Howard Bancorp, Inc. (OTC, Electronic Bulletin Board: HBMD), the parent company of Howard Bank, today reported its quarterly and year-to-date financial results for the period ending June 30, 2011. For the first six months of 2011, Howard Bancorp recorded net income of $694 thousand which represents an increase of 31% compared to net income of $530 thousand for the first half of 2010. Net interest income of $6.1 million for the first six months of 2011 increased by over $700 thousand or 13% compared to the same period in 2010. Noninterest income for the six month period in 2011 was modestly up to $364 thousand as compared to the $353 thousand recorded for 2010. Noninterest expenses related to investments in staffing to support a growing organization increased by almost $300 thousand or 13% for the first half of 2011- a pace consistent with the revenue growth. As we proceed through this economic cycle, some portions of the loan portfolio which are stressed are being resolved, and over $600 thousand of increased expenditures related to valuation adjustments and maintenance costs on Other Real Estate Owned (OREO) and collection activities on distressed loans were recorded. Somewhat offsetting this increase in OREO and collection costs was a drop of $476 thousand or 72% in specific loan loss provisions from $658 thousand for the first half of 2010, to $182 thousand for the same period in 2011.

Total assets ended June 30, 2011 at $311 million an increase of $2 million or 1% over assets of $309 at the same point in 2010. Total loans of $258 million and total deposits of $242 million at the end of the second quarter of 2011 reflected slight decreases of 1% compared to June 30, 2010. The flattening of the loan balances experienced in the fourth quarter of 2010 and the first quarter of 2011 reversed itself in this second quarter as loan balances were up $6 million or 2% since March 2011. Given the modest changes in the balance sheet, much of the increase in earnings was attributable to a reduction in the cost of funding, primarily due to lower rates on deposit products for 2011 compared to 2010. The interest expense associated with deposits fell by nearly $650 thousand or 39% for the first half of 2011 versus 2010. The bank continued to show strong growth in demand deposits which were up 15% from June 2010. This growth underpins the drop in cost of funds.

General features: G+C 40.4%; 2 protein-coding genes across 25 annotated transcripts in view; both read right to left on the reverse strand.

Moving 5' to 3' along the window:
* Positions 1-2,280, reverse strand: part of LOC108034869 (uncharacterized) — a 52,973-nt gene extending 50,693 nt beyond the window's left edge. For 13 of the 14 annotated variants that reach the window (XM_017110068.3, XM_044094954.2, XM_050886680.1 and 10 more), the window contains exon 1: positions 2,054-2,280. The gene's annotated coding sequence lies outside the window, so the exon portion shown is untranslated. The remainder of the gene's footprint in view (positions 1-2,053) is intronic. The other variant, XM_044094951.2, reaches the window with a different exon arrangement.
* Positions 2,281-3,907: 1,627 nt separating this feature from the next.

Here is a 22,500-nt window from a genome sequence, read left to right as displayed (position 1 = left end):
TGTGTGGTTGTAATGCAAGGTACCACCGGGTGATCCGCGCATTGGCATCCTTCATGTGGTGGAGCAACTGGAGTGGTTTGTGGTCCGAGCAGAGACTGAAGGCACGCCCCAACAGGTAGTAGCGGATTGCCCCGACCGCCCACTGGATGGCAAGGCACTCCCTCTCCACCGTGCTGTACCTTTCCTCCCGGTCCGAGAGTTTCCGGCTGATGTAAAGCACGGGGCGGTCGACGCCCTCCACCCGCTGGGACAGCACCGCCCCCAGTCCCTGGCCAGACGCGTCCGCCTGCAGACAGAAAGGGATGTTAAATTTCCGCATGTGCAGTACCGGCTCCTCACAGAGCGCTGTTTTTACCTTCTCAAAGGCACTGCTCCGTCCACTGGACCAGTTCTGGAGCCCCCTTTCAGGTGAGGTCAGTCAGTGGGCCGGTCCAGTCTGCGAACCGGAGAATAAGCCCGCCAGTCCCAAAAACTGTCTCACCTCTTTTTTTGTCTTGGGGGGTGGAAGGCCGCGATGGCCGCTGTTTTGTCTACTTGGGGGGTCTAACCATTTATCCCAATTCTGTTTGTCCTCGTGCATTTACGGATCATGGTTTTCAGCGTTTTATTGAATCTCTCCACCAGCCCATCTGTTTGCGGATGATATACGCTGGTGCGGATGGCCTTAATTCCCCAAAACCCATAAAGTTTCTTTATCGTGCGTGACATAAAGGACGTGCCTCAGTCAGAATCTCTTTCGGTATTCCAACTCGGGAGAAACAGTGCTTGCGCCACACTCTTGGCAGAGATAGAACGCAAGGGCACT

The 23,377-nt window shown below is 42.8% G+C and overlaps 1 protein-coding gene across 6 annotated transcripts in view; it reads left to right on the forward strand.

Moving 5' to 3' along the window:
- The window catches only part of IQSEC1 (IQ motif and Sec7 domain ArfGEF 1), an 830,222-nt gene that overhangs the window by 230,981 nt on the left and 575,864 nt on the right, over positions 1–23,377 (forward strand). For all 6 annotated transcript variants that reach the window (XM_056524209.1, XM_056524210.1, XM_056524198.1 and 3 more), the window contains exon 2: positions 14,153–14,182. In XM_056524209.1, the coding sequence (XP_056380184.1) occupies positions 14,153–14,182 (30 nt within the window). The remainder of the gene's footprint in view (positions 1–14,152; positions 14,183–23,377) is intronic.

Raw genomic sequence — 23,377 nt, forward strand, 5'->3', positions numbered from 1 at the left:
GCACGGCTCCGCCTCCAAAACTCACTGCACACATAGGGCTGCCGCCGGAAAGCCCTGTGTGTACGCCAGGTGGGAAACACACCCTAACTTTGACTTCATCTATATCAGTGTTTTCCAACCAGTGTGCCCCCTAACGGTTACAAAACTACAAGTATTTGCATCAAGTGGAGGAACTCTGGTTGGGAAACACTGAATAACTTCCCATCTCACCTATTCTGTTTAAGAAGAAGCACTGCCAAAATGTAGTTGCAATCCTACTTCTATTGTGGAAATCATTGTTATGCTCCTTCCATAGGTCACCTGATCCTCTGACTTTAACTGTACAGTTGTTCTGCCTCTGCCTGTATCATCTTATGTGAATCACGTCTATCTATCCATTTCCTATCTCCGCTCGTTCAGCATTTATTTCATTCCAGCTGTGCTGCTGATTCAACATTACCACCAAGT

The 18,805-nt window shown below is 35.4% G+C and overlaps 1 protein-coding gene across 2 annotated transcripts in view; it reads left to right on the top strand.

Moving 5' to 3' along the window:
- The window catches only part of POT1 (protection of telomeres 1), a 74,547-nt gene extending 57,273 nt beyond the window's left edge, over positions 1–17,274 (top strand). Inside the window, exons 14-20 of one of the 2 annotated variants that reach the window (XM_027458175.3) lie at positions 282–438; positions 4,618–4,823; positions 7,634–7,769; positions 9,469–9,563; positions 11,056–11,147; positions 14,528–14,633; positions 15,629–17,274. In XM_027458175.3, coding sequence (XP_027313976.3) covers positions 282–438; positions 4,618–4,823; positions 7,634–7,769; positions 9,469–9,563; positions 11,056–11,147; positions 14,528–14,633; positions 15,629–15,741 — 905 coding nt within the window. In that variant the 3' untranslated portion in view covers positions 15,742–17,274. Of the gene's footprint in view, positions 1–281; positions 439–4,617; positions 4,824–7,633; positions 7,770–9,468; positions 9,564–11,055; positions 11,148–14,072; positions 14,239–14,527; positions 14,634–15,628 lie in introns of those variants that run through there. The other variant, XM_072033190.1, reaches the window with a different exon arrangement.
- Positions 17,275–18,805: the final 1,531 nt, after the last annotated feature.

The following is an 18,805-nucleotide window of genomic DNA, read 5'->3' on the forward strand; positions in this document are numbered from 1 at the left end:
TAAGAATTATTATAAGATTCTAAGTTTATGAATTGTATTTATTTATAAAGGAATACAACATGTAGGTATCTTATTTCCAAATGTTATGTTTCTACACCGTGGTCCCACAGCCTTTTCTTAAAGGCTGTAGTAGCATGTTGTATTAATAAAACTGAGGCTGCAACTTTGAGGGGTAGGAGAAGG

As mentioned above, the bank recorded a provision for loan losses of $182 thousand for the first half of 2011, compared to $658 thousand for the same period in 2010 as non accrual loans of $3.3 million and OREO of $4.4 million represented 2.50% of our total assets at June 30, 2011. This compares to second quarter 2010 non accrual loans of $5.8 million and OREO of $1.1 million which represented 2.22% of total assets and March 31, 2011 non accrual loans of $3.5 million and OREO of $4.6 million which represented 2.67% of our total assets. The reduction in nonperforming loans directly impacts the provision for loan losses, while the increase in OREO resulted in the large increase in collection related non interest expense levels for 2011 discussed above. From a regulatory perspective, the bank remains well capitalized with a tier one leverage ratio, tier one risk based ratio, and total risk based capital ratio of 9.67%, 11.02% and 12.27%, respectively, versus 8.13%, 9.65% and 10.90%, respectively for the same measures in 2010.